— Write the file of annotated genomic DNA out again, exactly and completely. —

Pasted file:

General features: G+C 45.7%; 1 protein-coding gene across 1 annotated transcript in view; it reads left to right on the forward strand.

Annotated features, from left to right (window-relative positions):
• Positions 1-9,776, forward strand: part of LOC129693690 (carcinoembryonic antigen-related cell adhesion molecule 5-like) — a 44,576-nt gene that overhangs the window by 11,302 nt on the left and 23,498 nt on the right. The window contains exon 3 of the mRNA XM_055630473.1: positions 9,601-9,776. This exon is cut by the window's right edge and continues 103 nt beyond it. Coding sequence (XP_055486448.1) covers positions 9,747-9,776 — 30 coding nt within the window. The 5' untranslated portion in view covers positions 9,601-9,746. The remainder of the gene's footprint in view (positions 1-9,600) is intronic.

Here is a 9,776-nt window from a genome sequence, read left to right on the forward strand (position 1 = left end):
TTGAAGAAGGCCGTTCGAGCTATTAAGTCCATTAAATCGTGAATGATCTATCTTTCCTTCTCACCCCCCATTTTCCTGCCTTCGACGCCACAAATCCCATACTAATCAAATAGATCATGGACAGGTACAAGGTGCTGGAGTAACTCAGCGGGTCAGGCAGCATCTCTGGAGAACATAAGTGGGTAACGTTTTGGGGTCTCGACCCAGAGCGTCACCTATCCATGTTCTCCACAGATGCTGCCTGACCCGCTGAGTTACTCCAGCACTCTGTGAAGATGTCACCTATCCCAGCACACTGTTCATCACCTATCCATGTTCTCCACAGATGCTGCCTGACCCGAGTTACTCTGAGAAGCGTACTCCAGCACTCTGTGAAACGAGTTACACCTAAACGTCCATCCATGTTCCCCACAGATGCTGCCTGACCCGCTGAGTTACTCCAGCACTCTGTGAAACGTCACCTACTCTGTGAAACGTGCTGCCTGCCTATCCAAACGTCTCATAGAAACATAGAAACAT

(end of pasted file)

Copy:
General features: G+C 45.7%; 1 protein-coding gene across 1 annotated transcript in view; it reads left to right on the forward strand.

Annotated features, from left to right (window-relative positions):
• Positions 1-9,776, forward strand: part of LOC129693690 (carcinoembryonic antigen-related cell adhesion molecule 5-like) — a 44,576-nt gene that overhangs the window by 11,302 nt on the left and 23,498 nt on the right. The window contains exon 3 of the mRNA XM_055630473.1: positions 9,601-9,776. This exon is cut by the window's right edge and continues 103 nt beyond it. Coding sequence (XP_055486448.1) covers positions 9,747-9,776 — 30 coding nt within the window. The 5' untranslated portion in view covers positions 9,601-9,746. The remainder of the gene's footprint in view (positions 1-9,600) is intronic.

Here is a 9,776-nt window from a genome sequence, read left to right on the forward strand (position 1 = left end):
TTGAAGAAGGCCGTTCGAGCTATTAAGTCCATTAAATCGTGAATGATCTATCTTTCCTTCTCACCCCCCATTTTCCTGCCTTCGACGCCACAAATCCCATACTAATCAAATAGATCATGGACAGGTACAAGGTGCTGGAGTAACTCAGCGGGTCAGGCAGCATCTCTGGAGAACATAAGTGGGTAACGTTTTGGGGTCTCGACCCAGAGCGTCACCTATCCATGTTCTCCACAGATGCTGCCTGACCCGCTGAGTTACTCCAGCACTCTGTGAAGATGTCACCTATCCCAGCACACTGTTCATCACCTATCCATGTTCTCCACAGATGCTGCCTGACCCGAGTTACTCTGAGAAGCGTACTCCAGCACTCTGTGAAACGAGTTACACCTAAACGTCCATCCATGTTCCCCACAGATGCTGCCTGACCCGCTGAGTTACTCCAGCACTCTGTGAAACGTCACCTACTCTGTGAAACGTGCTGCCTGCCTATCCAAACGTCTCATAGAAACATAGAAACAT